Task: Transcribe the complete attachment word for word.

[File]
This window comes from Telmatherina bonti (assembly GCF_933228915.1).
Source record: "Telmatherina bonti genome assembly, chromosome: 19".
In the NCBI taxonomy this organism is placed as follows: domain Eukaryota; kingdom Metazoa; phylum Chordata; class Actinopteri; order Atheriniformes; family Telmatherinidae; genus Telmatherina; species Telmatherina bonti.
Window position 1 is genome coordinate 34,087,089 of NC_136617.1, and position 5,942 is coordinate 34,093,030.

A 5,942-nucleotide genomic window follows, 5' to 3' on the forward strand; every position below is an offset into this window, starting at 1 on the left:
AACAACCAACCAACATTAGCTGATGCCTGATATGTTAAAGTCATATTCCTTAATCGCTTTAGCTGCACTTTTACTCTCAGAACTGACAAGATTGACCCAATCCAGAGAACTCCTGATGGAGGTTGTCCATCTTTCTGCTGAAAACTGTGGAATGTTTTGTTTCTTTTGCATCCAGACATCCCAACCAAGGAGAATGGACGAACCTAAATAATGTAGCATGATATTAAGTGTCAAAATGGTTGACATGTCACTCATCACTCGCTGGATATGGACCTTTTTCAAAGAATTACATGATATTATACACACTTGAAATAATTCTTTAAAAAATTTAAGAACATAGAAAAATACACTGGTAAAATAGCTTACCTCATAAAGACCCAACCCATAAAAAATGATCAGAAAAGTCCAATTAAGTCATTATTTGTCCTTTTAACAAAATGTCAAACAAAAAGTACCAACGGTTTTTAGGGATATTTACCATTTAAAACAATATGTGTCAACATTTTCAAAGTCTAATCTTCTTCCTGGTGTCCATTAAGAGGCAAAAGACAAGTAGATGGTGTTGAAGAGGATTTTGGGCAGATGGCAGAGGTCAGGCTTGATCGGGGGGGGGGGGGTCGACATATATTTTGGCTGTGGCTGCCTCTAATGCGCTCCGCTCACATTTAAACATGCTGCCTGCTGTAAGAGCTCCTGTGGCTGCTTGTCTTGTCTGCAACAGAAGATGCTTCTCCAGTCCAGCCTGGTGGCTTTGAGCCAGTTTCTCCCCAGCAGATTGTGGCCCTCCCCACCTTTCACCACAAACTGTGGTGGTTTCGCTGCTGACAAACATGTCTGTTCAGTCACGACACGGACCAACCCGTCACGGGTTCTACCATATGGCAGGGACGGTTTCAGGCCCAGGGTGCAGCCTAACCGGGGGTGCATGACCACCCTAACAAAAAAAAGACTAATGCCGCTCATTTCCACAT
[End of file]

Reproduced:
This window comes from Telmatherina bonti (assembly GCF_933228915.1).
Source record: "Telmatherina bonti genome assembly, chromosome: 19".
In the NCBI taxonomy this organism is placed as follows: domain Eukaryota; kingdom Metazoa; phylum Chordata; class Actinopteri; order Atheriniformes; family Telmatherinidae; genus Telmatherina; species Telmatherina bonti.
Window position 1 is genome coordinate 34,087,089 of NC_136617.1, and position 5,942 is coordinate 34,093,030.

A 5,942-nucleotide genomic window follows, 5' to 3' on the forward strand; every position below is an offset into this window, starting at 1 on the left:
AACAACCAACCAACATTAGCTGATGCCTGATATGTTAAAGTCATATTCCTTAATCGCTTTAGCTGCACTTTTACTCTCAGAACTGACAAGATTGACCCAATCCAGAGAACTCCTGATGGAGGTTGTCCATCTTTCTGCTGAAAACTGTGGAATGTTTTGTTTCTTTTGCATCCAGACATCCCAACCAAGGAGAATGGACGAACCTAAATAATGTAGCATGATATTAAGTGTCAAAATGGTTGACATGTCACTCATCACTCGCTGGATATGGACCTTTTTCAAAGAATTACATGATATTATACACACTTGAAATAATTCTTTAAAAAATTTAAGAACATAGAAAAATACACTGGTAAAATAGCTTACCTCATAAAGACCCAACCCATAAAAAATGATCAGAAAAGTCCAATTAAGTCATTATTTGTCCTTTTAACAAAATGTCAAACAAAAAGTACCAACGGTTTTTAGGGATATTTACCATTTAAAACAATATGTGTCAACATTTTCAAAGTCTAATCTTCTTCCTGGTGTCCATTAAGAGGCAAAAGACAAGTAGATGGTGTTGAAGAGGATTTTGGGCAGATGGCAGAGGTCAGGCTTGATCGGGGGGGGGGGGGTCGACATATATTTTGGCTGTGGCTGCCTCTAATGCGCTCCGCTCACATTTAAACATGCTGCCTGCTGTAAGAGCTCCTGTGGCTGCTTGTCTTGTCTGCAACAGAAGATGCTTCTCCAGTCCAGCCTGGTGGCTTTGAGCCAGTTTCTCCCCAGCAGATTGTGGCCCTCCCCACCTTTCACCACAAACTGTGGTGGTTTCGCTGCTGACAAACATGTCTGTTCAGTCACGACACGGACCAACCCGTCACGGGTTCTACCATATGGCAGGGACGGTTTCAGGCCCAGGGTGCAGCCTAACCGGGGGTGCATGACCACCCTAACAAAAAAAAGACTAATGCCGCTCATTTCCACAT